Sections 335 and 338 Proceeds of Crime Act 2002.
 For example, firms of solicitors have an obligation to report certain matters to the Solicitors Regulation Authority (see, for example, Rule 3 (Cooperation and Accountability), Code of Conduct for Firms, SRA Standards and Regulations) and accountants regulated by the Institute of Chartered Accountants in England and Wales are subject to a reporting obligation under Disciplinary Bye-laws 9.1 and 9.2.
 For example, there could be a requirement to notify the Information Commissioner’s Office if a personal data breach may have occurred (see Article 33, General Data Protection Regulation 2016/679 (GDPR); section 67 Data Protection Act 2018).
 Deferred Prosecution Agreements Code of Practice, paragraph 2.8.2(i).
 See, e.g., Serious Fraud Office v. Standard Bank Plc (now known as ICBC Standard Bank Plc)  Lloyd’s Rep FC 102, at paragraph 14, Serious Fraud Office v. Tesco Stores Ltd  Lloyd’s Rep FC 283, at paragraphs 66 and 117, Serious Fraud Office v. Serco Geografix Ltd  Lloyd’s Rep FC 518, at paragraph 47.
 SFO Operational Handbook, Corporate Co-operation Guidance, August 2019, page 1 (co-operation includes ‘identifying suspected wrongdoing and criminal conduct . . . reporting this to the SFO within a reasonable time of the suspicions coming to light’) and Deferred Prosecution Agreements, October 2020 (‘[v]oluntary self-reporting suspected wrongdoing within a reasonable time of those suspicions coming to light is an important aspect of co-operation’).
 In a speech on 3 April 2019, Lisa Osofsky, Director, SFO, said that companies ‘have a duty to their shareholders to ensure allegations or suspicions are investigated, assessed and verified, so they understand what they may be reporting before they report it’, available at https://www.sfo.gov.uk/2019/04/03/fighting-fraud-and-corruption-in-a-shrinking-world/.
 FCA Handbook, PRIN 2.1.1R.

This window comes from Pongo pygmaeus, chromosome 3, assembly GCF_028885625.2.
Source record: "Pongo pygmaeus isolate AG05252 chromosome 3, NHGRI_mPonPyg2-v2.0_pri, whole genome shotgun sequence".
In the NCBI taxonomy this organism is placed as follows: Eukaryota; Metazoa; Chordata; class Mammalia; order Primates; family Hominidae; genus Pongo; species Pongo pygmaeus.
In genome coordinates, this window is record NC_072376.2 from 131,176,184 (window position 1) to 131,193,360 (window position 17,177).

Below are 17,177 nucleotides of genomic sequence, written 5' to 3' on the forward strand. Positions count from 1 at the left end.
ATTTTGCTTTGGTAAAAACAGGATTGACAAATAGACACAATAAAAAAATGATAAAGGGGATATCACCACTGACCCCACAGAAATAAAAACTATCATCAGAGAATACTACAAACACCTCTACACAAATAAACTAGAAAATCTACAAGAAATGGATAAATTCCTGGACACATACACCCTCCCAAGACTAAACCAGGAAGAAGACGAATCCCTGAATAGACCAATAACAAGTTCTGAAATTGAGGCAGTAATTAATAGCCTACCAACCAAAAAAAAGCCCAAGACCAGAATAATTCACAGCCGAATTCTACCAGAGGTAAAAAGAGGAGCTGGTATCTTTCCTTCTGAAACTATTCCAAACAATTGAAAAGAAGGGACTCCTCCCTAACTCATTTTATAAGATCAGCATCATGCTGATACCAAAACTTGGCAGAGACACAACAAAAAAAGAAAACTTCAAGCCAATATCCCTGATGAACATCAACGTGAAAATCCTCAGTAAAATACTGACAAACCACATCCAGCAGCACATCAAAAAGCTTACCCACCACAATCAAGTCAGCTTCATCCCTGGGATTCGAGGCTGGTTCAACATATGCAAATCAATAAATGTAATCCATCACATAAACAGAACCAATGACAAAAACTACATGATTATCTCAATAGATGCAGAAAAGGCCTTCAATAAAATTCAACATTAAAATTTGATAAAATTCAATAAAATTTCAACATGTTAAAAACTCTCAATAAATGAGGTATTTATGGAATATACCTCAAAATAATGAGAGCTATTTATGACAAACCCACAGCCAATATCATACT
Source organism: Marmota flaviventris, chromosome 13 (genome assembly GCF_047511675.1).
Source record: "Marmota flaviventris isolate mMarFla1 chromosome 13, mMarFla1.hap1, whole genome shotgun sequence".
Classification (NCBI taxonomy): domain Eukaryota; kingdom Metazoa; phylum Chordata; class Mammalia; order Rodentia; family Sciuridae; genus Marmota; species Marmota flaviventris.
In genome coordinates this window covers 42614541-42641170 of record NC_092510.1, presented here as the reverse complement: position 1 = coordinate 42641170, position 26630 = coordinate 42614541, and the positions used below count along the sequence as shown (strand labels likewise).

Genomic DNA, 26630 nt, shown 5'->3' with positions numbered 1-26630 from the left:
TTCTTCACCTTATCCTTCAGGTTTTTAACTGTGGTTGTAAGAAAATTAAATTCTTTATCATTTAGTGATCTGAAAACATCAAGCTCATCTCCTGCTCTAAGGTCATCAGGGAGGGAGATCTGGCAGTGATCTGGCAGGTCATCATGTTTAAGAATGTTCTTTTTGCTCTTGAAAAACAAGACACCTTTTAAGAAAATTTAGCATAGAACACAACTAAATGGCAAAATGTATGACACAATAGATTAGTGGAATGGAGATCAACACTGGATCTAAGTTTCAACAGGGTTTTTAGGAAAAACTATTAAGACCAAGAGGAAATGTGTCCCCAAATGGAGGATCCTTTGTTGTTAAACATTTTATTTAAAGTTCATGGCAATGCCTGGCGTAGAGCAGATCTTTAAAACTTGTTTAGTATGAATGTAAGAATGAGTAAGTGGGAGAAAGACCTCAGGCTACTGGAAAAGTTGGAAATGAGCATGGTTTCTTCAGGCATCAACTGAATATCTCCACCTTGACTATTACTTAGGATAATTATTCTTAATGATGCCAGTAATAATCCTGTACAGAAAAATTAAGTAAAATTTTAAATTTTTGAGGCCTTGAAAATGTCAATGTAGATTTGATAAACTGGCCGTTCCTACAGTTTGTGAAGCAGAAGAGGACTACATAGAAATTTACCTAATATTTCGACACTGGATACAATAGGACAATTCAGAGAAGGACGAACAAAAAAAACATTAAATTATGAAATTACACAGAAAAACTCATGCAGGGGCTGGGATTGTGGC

See, in particular, sections 171 to 177, Companies Act 2006.
 Speech by Jamie Symington, then Director in Enforcement – Wholesale, Unauthorised Business and Intelligence, FCA, 5 November 2015, available at https://www.fca.org.uk/news/speeches/internal-investigations-firms. See also FCA Handbook, EG 3.11.7.
 FCA Handbook, EG 3.11.2.
 Deferred Prosecution Agreements Code of Practice, paragraph 2.8.2(i). Also see Serious Fraud Office v. Rolls-Royce Plc and Another  Lloyd’s Rep FC 249, at paragraph 17, Serious Fraud Office v. Serco Geografix Ltd  Lloyd’s Rep FC 518, at paragraph 24, Serious Fraud Office v. Airbus SE  1 WLUK 435, at paragraphs 36 and 74, and Serious Fraud Office v. Güralp Systems Limited  Lloyd’s Rep FC 90, at paragraph 27.
 Speech by Ben Morgan, then Joint Head of Bribery and Corruption, SFO, 20 May 2015, available at https://www.sfo.gov.uk/2015/05/20/compliance-and-cooperation/.
 FCA Handbook, EG 3.11.5.
 SFO Operational Handbook, Corporate Co-operation Guidance, August 2019.
 Richard Kingston, Managing Director at Sweett Group plc, was convicted of offences contrary to section 2(16) of the Criminal Justice Act 1987 in December 2016 and in September 2019 the FCA announced the prosecution of Konstantin Vishnyak for offences under section 117(3) of the Financial Services and Markets Act 2000.
 The FCA Handbook (SYSC 10A.1) places obligations on regulated firms to record telephone conversations that relate to regulated activities in certain financial instruments.
 SFO Operational Handbook, Corporate Co-operation Guidance, August 2019.
 It is possible for authorities in the United Kingdom to request documents from authorities in other jurisdictions via diplomatic channels, including via mutual legal assistance treaties. In addition, in R (on the application of KBR Inc.) v. Director of the Serious Fraud Office  Lloyd’s Rep FC 153 it was held that in certain circumstances the SFO can compel the production of documents held overseas by a company with no presence in the United Kingdom (the appeal of this decision was heard by the Supreme Court in October 2020 and, at the time of writing, is awaiting judgment). Further, criminal law enforcement agencies in the United Kingdom now have the ability to seek electronic data held by communications service providers located in the United States under the Crime (Overseas Production Orders) Act 2019, which aims to simplify and speed up obtaining electronic data located abroad.
 FCA Handbook, EG 3.11.9.
 SFO Operational Handbook, Corporate Co-operation Guidance, August 2019.